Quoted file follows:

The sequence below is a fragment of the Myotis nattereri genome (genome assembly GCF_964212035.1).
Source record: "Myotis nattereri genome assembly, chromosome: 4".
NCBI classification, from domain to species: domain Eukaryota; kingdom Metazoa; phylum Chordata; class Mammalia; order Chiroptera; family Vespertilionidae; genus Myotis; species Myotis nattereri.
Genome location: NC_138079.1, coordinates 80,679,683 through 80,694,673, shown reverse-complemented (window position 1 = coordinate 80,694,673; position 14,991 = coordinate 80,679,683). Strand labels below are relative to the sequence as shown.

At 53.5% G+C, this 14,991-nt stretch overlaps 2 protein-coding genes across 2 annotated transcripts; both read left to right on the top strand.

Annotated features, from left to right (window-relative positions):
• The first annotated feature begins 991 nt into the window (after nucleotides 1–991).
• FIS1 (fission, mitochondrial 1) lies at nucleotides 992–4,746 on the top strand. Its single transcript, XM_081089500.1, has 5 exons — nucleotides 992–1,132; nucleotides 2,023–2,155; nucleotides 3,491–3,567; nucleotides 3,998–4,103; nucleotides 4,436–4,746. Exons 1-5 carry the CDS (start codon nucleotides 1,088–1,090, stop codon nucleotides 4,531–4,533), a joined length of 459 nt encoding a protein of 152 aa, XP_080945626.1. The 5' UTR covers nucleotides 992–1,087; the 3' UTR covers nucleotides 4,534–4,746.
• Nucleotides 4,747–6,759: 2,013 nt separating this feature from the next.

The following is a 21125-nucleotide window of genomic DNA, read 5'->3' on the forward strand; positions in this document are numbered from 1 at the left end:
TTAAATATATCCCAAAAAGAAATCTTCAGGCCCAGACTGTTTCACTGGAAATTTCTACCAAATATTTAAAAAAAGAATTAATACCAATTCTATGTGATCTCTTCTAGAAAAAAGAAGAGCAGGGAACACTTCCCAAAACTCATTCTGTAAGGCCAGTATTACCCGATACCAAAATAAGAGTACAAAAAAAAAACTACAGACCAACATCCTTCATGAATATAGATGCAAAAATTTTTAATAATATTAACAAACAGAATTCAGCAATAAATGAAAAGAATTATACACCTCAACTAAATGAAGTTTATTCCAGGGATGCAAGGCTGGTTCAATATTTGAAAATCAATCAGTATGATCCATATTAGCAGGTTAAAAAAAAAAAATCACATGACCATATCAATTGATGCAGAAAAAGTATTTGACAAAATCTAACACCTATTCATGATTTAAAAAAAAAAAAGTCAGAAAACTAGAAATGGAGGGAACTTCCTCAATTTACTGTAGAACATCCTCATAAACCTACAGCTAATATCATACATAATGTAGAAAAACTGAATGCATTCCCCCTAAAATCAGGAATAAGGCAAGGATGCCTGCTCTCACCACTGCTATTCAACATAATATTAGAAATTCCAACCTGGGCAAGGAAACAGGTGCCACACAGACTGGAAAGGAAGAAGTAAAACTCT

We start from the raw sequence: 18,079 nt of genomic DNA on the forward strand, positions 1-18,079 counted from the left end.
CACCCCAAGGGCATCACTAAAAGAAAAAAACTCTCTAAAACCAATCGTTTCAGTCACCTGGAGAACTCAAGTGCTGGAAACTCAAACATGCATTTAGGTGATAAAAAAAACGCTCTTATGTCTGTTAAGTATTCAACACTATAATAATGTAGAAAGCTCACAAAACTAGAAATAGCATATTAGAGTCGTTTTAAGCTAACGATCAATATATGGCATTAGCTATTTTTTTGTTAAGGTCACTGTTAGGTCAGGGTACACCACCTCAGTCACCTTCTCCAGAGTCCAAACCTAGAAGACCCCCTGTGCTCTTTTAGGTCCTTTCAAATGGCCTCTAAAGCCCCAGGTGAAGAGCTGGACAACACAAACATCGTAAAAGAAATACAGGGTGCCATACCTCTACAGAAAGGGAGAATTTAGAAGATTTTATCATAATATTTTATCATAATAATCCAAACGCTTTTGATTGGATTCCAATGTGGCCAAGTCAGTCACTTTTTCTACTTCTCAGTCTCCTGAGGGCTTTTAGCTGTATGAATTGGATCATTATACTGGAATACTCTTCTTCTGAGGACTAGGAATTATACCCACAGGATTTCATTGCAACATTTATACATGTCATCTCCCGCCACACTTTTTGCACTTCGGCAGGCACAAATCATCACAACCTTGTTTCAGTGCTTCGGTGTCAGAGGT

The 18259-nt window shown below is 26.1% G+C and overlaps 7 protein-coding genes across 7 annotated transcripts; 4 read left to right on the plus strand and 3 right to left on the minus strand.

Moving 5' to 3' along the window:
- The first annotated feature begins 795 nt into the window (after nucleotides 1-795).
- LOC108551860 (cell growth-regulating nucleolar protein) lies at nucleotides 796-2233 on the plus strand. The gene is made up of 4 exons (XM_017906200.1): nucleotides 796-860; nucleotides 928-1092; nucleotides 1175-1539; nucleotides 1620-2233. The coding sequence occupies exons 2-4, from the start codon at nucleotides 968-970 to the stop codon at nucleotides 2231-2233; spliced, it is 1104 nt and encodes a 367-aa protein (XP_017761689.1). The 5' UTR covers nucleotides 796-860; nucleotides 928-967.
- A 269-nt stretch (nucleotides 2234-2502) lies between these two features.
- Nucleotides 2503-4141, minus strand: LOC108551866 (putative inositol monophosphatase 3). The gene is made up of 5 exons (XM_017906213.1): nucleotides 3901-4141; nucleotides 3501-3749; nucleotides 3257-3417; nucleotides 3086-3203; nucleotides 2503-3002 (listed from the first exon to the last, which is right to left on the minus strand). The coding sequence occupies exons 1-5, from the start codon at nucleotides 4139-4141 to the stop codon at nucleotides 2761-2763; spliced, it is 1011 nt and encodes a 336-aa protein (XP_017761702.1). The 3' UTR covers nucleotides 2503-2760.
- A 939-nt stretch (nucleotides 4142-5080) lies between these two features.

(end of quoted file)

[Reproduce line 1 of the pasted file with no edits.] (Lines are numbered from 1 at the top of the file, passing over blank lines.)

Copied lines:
The sequence below is a fragment of the Myotis nattereri genome (genome assembly GCF_964212035.1).